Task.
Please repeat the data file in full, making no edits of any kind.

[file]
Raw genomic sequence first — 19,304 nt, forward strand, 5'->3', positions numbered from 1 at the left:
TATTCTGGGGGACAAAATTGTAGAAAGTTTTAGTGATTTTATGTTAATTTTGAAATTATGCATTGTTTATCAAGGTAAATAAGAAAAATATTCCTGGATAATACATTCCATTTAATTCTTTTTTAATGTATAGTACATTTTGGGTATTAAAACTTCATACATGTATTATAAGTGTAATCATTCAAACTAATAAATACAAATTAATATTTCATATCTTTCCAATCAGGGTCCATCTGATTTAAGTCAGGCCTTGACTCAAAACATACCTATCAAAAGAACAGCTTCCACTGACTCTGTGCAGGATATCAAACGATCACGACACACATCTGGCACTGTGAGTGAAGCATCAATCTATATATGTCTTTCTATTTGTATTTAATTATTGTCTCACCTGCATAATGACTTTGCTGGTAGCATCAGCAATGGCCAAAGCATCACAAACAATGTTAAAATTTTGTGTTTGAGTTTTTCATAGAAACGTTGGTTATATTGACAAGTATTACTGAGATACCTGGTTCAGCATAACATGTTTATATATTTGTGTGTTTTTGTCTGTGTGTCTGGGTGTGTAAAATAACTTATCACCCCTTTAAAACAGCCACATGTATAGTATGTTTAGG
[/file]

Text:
Raw genomic sequence first — 19,304 nt, forward strand, 5'->3', positions numbered from 1 at the left:
TATTCTGGGGGACAAAATTGTAGAAAGTTTTAGTGATTTTATGTTAATTTTGAAATTATGCATTGTTTATCAAGGTAAATAAGAAAAATATTCCTGGATAATACATTCCATTTAATTCTTTTTTAATGTATAGTACATTTTGGGTATTAAAACTTCATACATGTATTATAAGTGTAATCATTCAAACTAATAAATACAAATTAATATTTCATATCTTTCCAATCAGGGTCCATCTGATTTAAGTCAGGCCTTGACTCAAAACATACCTATCAAAAGAACAGCTTCCACTGACTCTGTGCAGGATATCAAACGATCACGACACACATCTGGCACTGTGAGTGAAGCATCAATCTATATATGTCTTTCTATTTGTATTTAATTATTGTCTCACCTGCATAATGACTTTGCTGGTAGCATCAGCAATGGCCAAAGCATCACAAACAATGTTAAAATTTTGTGTTTGAGTTTTTCATAGAAACGTTGGTTATATTGACAAGTATTACTGAGATACCTGGTTCAGCATAACATGTTTATATATTTGTGTGTTTTTGTCTGTGTGTCTGGGTGTGTAAAATAACTTATCACCCCTTTAAAACAGCCACATGTATAGTATGTTTAGG